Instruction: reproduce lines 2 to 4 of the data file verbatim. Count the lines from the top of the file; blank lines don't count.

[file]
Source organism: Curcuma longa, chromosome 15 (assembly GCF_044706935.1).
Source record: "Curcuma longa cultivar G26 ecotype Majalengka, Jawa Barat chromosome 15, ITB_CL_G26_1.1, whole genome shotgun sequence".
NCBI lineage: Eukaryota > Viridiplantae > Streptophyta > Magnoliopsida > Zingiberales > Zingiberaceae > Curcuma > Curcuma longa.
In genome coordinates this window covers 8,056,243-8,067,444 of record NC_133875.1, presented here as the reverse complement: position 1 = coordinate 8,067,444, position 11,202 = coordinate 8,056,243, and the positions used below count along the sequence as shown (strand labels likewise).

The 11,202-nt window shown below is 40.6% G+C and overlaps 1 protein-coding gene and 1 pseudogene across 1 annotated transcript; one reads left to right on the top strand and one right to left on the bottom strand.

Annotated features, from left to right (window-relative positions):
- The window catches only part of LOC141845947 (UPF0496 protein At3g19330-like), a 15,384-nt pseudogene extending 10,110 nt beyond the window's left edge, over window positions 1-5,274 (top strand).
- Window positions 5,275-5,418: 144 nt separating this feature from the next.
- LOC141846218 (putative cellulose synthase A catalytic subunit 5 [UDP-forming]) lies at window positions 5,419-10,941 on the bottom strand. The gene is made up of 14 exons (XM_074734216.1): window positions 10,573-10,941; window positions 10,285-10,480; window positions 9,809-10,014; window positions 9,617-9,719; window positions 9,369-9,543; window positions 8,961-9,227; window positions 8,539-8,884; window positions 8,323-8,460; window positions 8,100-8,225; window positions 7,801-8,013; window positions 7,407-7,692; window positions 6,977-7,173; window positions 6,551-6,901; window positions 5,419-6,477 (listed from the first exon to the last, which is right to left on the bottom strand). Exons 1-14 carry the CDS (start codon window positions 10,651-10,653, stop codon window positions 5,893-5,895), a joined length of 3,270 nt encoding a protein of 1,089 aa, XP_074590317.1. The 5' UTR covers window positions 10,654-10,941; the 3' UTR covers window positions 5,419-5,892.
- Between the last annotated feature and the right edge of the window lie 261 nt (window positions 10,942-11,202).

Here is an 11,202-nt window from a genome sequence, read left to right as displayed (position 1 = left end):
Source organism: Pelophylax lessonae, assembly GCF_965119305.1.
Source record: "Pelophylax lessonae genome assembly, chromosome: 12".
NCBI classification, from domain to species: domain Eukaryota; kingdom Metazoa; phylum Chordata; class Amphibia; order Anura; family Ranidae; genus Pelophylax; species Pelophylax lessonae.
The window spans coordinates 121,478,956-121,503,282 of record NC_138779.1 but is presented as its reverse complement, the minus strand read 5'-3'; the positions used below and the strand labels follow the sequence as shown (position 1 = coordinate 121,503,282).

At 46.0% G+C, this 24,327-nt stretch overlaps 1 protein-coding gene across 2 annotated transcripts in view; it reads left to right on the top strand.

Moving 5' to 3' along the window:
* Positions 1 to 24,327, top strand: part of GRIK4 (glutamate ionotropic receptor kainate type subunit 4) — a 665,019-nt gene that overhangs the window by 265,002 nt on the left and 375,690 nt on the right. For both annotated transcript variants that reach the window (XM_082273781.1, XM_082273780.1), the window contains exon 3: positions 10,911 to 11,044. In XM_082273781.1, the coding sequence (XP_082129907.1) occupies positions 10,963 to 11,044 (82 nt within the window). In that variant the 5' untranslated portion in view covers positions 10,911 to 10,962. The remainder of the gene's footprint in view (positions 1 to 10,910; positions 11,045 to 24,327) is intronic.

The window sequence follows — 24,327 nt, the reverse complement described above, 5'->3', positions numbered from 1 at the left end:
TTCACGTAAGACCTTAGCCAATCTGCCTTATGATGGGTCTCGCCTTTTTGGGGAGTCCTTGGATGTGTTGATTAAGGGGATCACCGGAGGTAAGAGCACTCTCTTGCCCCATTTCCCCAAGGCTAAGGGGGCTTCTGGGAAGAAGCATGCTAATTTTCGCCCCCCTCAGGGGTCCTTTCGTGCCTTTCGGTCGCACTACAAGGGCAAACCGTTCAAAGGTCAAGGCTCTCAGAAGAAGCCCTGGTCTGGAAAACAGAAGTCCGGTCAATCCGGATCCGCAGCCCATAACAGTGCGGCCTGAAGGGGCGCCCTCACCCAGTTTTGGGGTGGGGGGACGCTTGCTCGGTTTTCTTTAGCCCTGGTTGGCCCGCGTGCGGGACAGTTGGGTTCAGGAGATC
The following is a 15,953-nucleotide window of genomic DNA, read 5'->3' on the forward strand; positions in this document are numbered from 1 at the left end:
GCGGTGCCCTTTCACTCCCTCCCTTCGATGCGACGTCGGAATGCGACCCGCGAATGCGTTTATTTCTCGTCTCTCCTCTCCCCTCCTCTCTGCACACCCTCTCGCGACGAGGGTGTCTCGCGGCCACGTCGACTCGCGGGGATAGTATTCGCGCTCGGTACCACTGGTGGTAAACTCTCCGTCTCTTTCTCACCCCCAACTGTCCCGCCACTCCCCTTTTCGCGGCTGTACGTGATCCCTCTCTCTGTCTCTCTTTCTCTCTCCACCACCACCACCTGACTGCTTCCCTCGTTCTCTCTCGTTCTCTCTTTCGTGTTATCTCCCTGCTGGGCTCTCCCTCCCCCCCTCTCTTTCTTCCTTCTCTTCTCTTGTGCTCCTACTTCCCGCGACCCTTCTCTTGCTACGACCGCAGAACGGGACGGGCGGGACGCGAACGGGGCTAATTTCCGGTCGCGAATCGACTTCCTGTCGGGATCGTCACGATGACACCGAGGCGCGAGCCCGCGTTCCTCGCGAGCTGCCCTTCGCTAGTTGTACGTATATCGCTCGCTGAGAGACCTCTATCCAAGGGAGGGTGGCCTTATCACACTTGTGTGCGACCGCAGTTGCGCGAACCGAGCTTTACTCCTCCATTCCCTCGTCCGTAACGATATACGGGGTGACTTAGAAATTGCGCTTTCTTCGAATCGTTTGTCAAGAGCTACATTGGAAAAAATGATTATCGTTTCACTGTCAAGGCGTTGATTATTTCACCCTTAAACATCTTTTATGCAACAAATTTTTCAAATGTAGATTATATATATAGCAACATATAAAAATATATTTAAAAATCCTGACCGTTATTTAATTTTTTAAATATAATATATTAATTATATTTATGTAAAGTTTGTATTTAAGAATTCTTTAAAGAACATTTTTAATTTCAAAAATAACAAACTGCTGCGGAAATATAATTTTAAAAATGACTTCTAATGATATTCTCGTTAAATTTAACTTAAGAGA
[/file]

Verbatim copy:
Source record: "Curcuma longa cultivar G26 ecotype Majalengka, Jawa Barat chromosome 15, ITB_CL_G26_1.1, whole genome shotgun sequence".
NCBI lineage: Eukaryota > Viridiplantae > Streptophyta > Magnoliopsida > Zingiberales > Zingiberaceae > Curcuma > Curcuma longa.
In genome coordinates this window covers 8,056,243-8,067,444 of record NC_133875.1, presented here as the reverse complement: position 1 = coordinate 8,067,444, position 11,202 = coordinate 8,056,243, and the positions used below count along the sequence as shown (strand labels likewise).